ANTANANARIVO – The Nosivolo River has the greatest concentration of freshwater fish species in Madagascar. Strengthening protection of the river’s biodiversity has involved transforming the livelihoods of local people.
Species that were on the road to disappearing are now regaining strength thanks to strict regulations adopted – and enforced – by fishing communities to protect them.
The river, which tumbles spectacularly from its headwaters in mountains 1800 metres above sea level through cascades and over waterfalls to where it joins the Mangoro River.
No fewer than 19 fish species endemic to Madagascar are found in the Nosivolo, including four that are found only in its 130 kilometre length.
Conservation and International and Durrell Wildlife Conservation Trust came to Marolambo, on the Nosivolo River in 2003 to work to protect this biodiversity. Seven years later, their scorecard is postive.
“Imagine: a field of cabbages and leeks in an area where vegetables were nearly unknown,” says Lala Jean Rakotoniaina, a community support officer for conservation group Durrell Madagascar. “The residents of Marolambo were used to eating fish they caught in the Nosivolo River. Today, they have started eating vegetables that they grow and chickens they raise.”
The practice of “tavy” – clearing land for rice farming using slash and burn methods – had caused heavy erosion of the hillsides, leading to increased turbidity and siltation in the river, according to Benoît Lahimarina, former MP for Marolambo.
“Residents have begun to be aware of the importance of preserving (the environment) and are progressively putting in place new cultural practices,” he told IPS.
“To protect the fish and their habitat, it is first necessary to help people,” says Hasina Randriamanampisoa, communications officer for Durrell.
The support from Durrell and Conservation International was directed primarily to the construction of community infrastructure such as water standpipes and schools, as well as the financing of numerous micro-projects to generate revenue. Many former fishing families have now become farmers, herders, beekeepers and artisans.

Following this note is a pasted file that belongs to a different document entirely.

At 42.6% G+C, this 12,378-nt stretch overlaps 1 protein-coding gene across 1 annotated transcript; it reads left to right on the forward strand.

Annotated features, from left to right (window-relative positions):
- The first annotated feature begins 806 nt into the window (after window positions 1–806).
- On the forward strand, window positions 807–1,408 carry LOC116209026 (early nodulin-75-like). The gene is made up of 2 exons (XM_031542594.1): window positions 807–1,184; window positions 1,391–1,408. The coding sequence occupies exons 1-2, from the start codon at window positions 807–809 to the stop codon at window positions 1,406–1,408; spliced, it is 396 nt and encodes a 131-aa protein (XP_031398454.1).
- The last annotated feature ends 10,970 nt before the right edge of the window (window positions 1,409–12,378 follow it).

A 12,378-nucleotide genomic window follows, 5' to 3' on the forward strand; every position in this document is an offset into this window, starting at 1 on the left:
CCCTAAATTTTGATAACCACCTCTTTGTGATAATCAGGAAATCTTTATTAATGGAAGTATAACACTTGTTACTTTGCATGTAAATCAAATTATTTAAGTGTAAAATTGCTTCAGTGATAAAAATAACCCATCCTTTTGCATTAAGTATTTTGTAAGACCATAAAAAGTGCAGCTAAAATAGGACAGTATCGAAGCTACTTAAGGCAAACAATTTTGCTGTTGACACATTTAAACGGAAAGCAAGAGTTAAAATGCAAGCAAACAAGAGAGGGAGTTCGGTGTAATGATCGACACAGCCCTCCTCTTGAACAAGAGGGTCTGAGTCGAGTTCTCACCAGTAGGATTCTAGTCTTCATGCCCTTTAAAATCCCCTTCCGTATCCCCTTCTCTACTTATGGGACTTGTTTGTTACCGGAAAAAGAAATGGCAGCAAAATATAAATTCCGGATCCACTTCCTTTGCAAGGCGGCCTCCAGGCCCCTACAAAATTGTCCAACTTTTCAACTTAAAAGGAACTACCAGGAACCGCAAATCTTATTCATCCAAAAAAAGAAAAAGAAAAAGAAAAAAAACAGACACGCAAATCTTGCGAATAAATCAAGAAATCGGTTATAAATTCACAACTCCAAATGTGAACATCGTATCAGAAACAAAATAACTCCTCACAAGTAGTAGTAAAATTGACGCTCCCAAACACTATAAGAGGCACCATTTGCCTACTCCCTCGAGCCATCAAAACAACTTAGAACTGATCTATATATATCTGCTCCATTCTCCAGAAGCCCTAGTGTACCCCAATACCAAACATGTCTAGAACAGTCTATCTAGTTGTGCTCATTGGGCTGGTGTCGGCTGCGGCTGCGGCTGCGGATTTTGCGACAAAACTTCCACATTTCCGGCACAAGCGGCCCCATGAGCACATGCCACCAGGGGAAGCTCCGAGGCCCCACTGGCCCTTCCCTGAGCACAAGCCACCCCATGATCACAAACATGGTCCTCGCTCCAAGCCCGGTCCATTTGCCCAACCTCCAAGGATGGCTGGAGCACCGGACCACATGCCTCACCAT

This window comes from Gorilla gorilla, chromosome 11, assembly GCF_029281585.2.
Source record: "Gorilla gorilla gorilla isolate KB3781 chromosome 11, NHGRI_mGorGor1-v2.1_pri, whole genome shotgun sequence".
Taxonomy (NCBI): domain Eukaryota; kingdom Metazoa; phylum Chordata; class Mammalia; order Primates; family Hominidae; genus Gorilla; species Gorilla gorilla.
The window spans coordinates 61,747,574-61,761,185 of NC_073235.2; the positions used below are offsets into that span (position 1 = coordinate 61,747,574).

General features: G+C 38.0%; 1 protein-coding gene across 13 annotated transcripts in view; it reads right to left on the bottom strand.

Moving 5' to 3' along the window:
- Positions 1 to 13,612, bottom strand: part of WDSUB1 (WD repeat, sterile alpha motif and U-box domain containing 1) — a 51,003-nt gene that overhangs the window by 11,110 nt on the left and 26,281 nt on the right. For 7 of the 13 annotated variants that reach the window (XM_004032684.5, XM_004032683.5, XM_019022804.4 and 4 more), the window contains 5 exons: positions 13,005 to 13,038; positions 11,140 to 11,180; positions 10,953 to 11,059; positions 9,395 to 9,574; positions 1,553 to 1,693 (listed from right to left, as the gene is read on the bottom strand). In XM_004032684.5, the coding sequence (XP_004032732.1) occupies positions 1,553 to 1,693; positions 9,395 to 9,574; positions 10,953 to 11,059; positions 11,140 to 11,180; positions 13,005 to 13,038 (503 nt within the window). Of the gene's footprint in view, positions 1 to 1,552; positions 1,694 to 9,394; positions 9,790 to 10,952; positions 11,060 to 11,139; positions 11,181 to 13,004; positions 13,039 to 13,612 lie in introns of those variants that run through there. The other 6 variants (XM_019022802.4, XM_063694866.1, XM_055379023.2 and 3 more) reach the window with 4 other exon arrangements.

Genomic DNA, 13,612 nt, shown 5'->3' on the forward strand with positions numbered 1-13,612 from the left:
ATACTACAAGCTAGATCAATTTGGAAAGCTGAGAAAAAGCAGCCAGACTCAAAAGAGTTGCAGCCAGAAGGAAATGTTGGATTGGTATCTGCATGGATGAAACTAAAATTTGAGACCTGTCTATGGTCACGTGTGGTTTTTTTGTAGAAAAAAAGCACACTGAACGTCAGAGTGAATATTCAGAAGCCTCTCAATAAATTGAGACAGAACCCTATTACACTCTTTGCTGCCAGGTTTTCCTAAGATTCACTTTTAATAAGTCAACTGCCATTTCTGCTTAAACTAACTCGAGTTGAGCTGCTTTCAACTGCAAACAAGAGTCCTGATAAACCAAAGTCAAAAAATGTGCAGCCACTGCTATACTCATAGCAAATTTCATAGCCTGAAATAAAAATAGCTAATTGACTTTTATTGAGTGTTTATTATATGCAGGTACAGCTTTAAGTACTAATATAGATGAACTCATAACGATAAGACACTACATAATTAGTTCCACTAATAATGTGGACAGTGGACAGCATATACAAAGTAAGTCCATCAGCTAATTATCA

Lahimarina told IPS that the campaign to raise awareness and change attitudes has not been easy. “People were not ready to abandon the habits of a lifetime so easily. But we didn’t give up, and today, with the recognition of Nosivolo as a Ramsar Site, we can say that we are on the right path.”
The river and its catchment area were recognised as a wetland of significance and declared a Ramsar Site in September, in recognition of the importance of the ecosystem and its biodiversity.
“The riverine populations themselves have established strict rules for conservation,” says Rakotoniaina. Organising communities into several associations, they have put in place rules forbidding fishing in certain parts of the river and regulating the fishing season. “Where the fishery is closed to fishing for according to the official rules, the riverine associations of Nosivolo have extended this period to four, even five months,” he says.
“The regulation of the mesh of fishing nets is also more strict than is set out in the law,” says Luciano Andriamaro, coordinator of scientific programmes for Conservation International Madagascar.
To help ensure respect for the rules, the associations have also turned to an officer from the forestry administration in their district. Joint control teams, made up of representatives of the local authorities and community members have been put in place.
“The local authorities are very cooperative,” says Randriamanampisoa.
The results of these diverse conservation activities have been immediate. “The fish that were in critical danger of extinction are a bit more numerous in the river and its tributaries, and people have noticed that they are also bigger than before,” said Andriamaro.
She underlined that despite the tangible changes on the ground, the status of threatened species has not yet changed enough to have them removed from their place on the IUCN status.
The changes are opening up the remote area around Marolambo in some unanticipated ways.
“Young people in Marolambo laid eyes on a car for the first time in 2006. For want of passable roads, no cars had come to the district since 1972, but this situation was changed by the beginning of the conservation programme,” said Vojisoa Radasimalala, a geographer, whose research work focuses on the management of the Nosivolo.
A mobile phone company has also belatedly connected the region to the rest of the world with a relay station. The area is now preparing to open itself to tourists. “Ecotourism activities, such as kayaking, could be very well suited to the area. And that would fit well with its declaration as a protected area.”
Nosivolo is slated to become the first protected area for the conservation of fish in Madgascar.
“The process is in progress and will soon be made official,” says Andriamaro.